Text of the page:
Risk – Director Laura Poitras stunned the cinema world in 2014 with her Oscar-winning documentary “Citizenfour”, featuring an exclusive on camera interview with Edward Snowden, the famous whistleblower from the CIA and NSA.  Snowden may have been only sitting on his bed in a nondescript Hong Kong hotel room, but over the course of the movie’s 1 hour and 54 minutes, he reveals some of the most incredible cyber secrets.

For instance, the government can tap a landline and listen to one’s conversations, even when the phone is hung up.  That does not even scratch the surface though, because more egregious spying can occur on one’s laptop or cell phone.  Not to go into details, but there are very good reasons why you will regularly see a piece of tape placed over a laptop camera belonging to a blogger in your local coffee shop.

Yes, “Citizenfour” is an absolute stunner.

Now, Poitras turns her attention to another whistleblower, Julian Assange, one with different methods, but who still attempts to seek out the truth.  Unlike Mr. Assange’s impact on the 2016 U.S. Presidential Election, this documentary about his work from 2011 to 2016 plays more like a curiosity than a revelation.

As the film opens, we see Assange and his WikiLeaks editor Sarah Harrison sitting on a phone call with the U.S. State Department.  Apparently, the department’s password has been exposed, and Assange and Harrison are contacting the department – led by Hillary Clinton – to warn them of the breach.

Assange calmly sets the conversation’s tone to an unknown (to us) department head by saying, “We don’t have a problem.  You have a problem.”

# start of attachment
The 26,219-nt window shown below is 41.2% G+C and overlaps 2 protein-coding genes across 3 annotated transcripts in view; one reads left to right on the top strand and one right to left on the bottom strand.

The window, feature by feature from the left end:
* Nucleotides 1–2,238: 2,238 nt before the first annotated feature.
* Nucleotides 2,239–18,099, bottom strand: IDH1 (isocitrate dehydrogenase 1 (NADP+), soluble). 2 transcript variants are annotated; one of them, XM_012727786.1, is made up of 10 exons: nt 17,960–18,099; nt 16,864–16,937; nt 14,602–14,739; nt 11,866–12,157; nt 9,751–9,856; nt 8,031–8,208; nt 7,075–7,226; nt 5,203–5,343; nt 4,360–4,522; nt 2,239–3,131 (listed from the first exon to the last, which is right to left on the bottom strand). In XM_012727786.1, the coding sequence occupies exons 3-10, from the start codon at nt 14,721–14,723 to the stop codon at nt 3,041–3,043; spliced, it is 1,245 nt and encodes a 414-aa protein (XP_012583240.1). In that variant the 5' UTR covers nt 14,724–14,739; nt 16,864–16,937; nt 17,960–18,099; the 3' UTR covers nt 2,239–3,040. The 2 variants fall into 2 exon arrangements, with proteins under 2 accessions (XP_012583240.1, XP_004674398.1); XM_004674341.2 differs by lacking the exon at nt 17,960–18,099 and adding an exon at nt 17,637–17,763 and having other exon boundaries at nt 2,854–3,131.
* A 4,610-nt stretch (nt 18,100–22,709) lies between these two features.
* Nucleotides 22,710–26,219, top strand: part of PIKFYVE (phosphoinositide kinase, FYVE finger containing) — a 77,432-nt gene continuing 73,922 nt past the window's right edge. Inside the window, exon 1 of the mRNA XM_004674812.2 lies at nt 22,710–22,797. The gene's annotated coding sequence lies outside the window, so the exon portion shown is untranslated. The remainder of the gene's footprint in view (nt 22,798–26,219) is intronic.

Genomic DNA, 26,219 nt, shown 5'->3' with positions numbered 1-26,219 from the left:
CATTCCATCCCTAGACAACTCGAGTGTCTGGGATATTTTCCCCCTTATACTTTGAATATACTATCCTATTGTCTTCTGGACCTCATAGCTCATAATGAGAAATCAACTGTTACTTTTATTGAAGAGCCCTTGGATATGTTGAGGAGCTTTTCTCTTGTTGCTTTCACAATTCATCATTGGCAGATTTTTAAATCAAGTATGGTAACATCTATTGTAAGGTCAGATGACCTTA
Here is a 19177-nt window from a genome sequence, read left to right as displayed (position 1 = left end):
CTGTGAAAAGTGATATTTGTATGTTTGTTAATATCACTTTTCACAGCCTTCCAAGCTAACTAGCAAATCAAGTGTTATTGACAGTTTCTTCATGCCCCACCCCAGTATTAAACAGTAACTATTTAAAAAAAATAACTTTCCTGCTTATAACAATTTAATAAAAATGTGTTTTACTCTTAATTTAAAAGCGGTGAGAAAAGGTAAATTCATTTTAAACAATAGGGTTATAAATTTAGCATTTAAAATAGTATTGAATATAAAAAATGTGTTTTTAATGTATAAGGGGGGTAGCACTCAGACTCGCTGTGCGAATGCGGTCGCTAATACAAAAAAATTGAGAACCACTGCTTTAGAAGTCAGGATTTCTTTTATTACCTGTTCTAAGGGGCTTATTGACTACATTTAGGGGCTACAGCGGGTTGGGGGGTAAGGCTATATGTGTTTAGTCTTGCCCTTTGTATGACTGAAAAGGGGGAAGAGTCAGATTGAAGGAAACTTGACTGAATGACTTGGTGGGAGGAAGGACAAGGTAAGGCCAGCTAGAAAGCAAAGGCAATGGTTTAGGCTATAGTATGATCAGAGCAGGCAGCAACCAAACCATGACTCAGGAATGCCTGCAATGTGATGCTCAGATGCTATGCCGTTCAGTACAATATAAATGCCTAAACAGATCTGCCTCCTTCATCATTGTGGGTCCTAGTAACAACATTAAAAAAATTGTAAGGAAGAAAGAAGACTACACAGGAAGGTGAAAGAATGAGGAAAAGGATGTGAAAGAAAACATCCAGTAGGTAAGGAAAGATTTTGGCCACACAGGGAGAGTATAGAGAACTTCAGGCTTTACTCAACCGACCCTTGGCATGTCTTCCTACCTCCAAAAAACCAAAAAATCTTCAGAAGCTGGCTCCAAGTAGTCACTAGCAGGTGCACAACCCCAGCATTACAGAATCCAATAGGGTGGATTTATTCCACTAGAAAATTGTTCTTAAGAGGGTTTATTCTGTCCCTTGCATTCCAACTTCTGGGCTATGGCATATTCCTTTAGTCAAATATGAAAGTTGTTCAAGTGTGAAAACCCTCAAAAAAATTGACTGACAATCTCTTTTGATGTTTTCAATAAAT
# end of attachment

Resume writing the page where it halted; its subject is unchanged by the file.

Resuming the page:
It is a telltale moment, because one can easily see that this outsider has more command or immediate knowledge of the U.S. State Department security than the organization itself. Additionally, the department appears to shrug off Assange’s warning, and as a bit of foreshadowing, one wonders if he took that slight – from five years into the past – personally during the 2016 election.

Although Poitras garners heart-stopping-close access to Assange’s world, there are very few of these “aha” moments.  We do see how his operation is managed, which includes a very astute cyber soldier, Jacob Appelbaum, and at least three lawyers who seem to regularly advise Assange.   Poitras also burns some calories on something called The Tor Project, but the group’s purpose is not entirely clear. All in all, Poitras organically provides the Cliff Notes to WikiLeaks’ figurative human resource manual, but not necessarily its operations, which is the most fascinating slice of Assange’s organization.

What are its motivations? How does it decide which information to acquire?  Who are its contacts, and how does it work?

We never really get the slightest of answers to any of these questions.  Actually, the closest moment to understand what makes Assange’s tick is a surreal interview with the most unlikely of people, Lady Gaga.  Poitras grabs footage of Lady Gaga casually asking Assange questions – in his living room – about his personal life and feelings.

Poitras does cover more of Assange’s personal living space regarding the sexual harassment claims against him, and this legal complication actually forces him to take asylum in Ecuador’s embassy in London.  Although one might have casually heard about these charges, Poitras takes an unflinching look at the repercussions of them.  You see, like Snowden, Assange is ironically caged in a comfortable, confined space.

Sure “Risk” takes lots of risks with access and space, which result in security encroachments on Poitras at various airports and border stops, and this film feels like a personal essay of her filmmaker/subject relationship with Assange.  Unlike “Citizenfour”, however, “Risk” does not really offer a jaw-dropping moment, other than witnessing the most random Lady Gaga sighting of her career.

Well, for that, I almost kept my “Poker Face”.

Risk
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